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Women in film in 2023 were getting younger. When it came to all female characters that had speaking roles in last year’s top grossing movies, fewer than half were from women over the age of 40.

The latest report from Dr. Martha Lauzen‘s famous Celluloid Ceiling study — this year called “It’s a Man’s (Celluloid) World” — found that on the whole, female characters were significantly younger than their male counterparts.

According to the study, which looks at the top 100 grossing movies released at the domestic box office in the year, 33 percent of female characters were in their 30s, but that number dropped precipitously to 15 percent for those in their 40s. Only 7 percent of female characters were over 60. For men, that decline didn’t happen until they got to age 50. The percentage of male characters in their 30s was the same as male characters in their 40s, at 28 percent, but 15 percent for those in their 50s. And there were more male characters over 60 than there were female characters over 60.

Glen Powell and Sydney Sweeney in Anyone but You

Sean Bailey David Greenabum

“The population of female characters contracts significantly at about the age of 40,” Lauzen said in a statement. “Moreover, while we can celebrate the performances of Jane Fonda, Diane Keaton, Rita Moreno, and a handful of other actresses over 60 last year, this age cohort comprised only 7 percent of all females in the top grossing films of 2023, well below their representation in the U.S. population.  Limiting the age of female characters also limits their ability to age into positions of personal, political, and professional power.”

The age breakdown was just as striking if you look at speaking roles or major characters, as half of major female characters on screen were in their 20s or 30s, while half of major male characters on screen were in their 30s or 40s, and an even larger percentage of that group were in their 40s than 30s. Any transgender characters were all under 20 years old.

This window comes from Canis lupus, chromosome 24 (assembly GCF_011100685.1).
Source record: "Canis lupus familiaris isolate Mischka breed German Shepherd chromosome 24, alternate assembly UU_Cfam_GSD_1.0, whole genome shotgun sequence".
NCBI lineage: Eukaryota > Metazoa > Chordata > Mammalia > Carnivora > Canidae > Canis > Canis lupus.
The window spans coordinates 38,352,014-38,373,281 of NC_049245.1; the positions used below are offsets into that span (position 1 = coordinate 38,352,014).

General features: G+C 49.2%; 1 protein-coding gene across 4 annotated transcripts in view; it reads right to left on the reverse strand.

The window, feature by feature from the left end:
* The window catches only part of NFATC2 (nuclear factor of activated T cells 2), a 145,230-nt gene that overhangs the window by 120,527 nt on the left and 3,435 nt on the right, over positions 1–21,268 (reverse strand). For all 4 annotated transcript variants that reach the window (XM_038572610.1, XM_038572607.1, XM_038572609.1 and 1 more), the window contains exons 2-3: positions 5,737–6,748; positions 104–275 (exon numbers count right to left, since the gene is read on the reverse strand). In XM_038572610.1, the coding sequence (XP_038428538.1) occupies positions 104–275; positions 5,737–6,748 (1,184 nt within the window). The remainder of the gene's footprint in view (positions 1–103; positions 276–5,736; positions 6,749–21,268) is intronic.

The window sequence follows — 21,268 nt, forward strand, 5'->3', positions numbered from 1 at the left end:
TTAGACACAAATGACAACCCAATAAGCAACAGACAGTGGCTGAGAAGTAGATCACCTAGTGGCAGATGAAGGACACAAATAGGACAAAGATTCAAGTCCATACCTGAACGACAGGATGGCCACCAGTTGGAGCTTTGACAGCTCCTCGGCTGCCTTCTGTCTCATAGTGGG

The percentage of female characters in their 40s was actually slightly higher this year than last year, but opportunities for women of a certain age have been stagnant for almost a decade. In 2015 and 2016, 20 percent of female characters were over 40, and that percentage only ticked to 18 percent once in 2021 since then.

NYAD, from left: Annette Bening as Diana Nyad, Jodie Foster, 2023. ph: Kimberley French / © Netflix / Courtesy Everett Collection
NYAD, from left: Annette Bening as Diana Nyad, Jodie Foster, 2023. ph: Kimberley French / © Netflix / Courtesy Everett Collection©Netflix/Courtesy Everett Collection

Among this year’s Oscar nominees for Best Actress and Best Supporting Actress, two of the Actress nominees, Annette Bening and Sandra Huller, are over 40, and two of the Supporting Actress nominees, Jodie Foster and Emily Blunt, are over 40. But Bening and Foster’s film “Nyad” was released through Netflix on streaming and was not analyzed, and “Anatomy of a Fall” fell short of the Top 100 grossing movies. All the other nominees were in their 30s.

Despite the success of “Barbie” and other female-fronted films, Lauzen’s study found that 2023 was a down year for female representation on the whole. Only 18 percent of the top 100 grossing films had more female characters than male ones, 5 percent were equal, and 77 percent were lopsided to men, and only 28 percent of movies had female protagonists. Overall speaking parts for women dipped in 2023 compared to 2022, and representation for Black women and Latino women was down compared to 2022, though the percentage was up for Asian women.

“Because ‘Barbie’ claimed so much of our cultural space in 2023, female characters may have seemed more abundant in films last year,” Lauzen said. “But the overall percentage of female characters in speaking roles contracted, as did the percentage of female protagonists.”

Lauzen’s study comes on the heels of the sister representation study from Dr. Stacy Smith at USC, which this year found that female filmmakers are still rarely hired by major studios. Lauzen’s new report found that movies directed or written by at least one woman were more likely to feature a female protagonist or a higher percentage of female speaking parts than those without a woman director or writer.

Lauzen has conducted the report since 2002, analyzing over 29,000 characters and 1,300 films in that time. This year’s content analysis tracked 2,200 characters between the 100 highest grossing movies.



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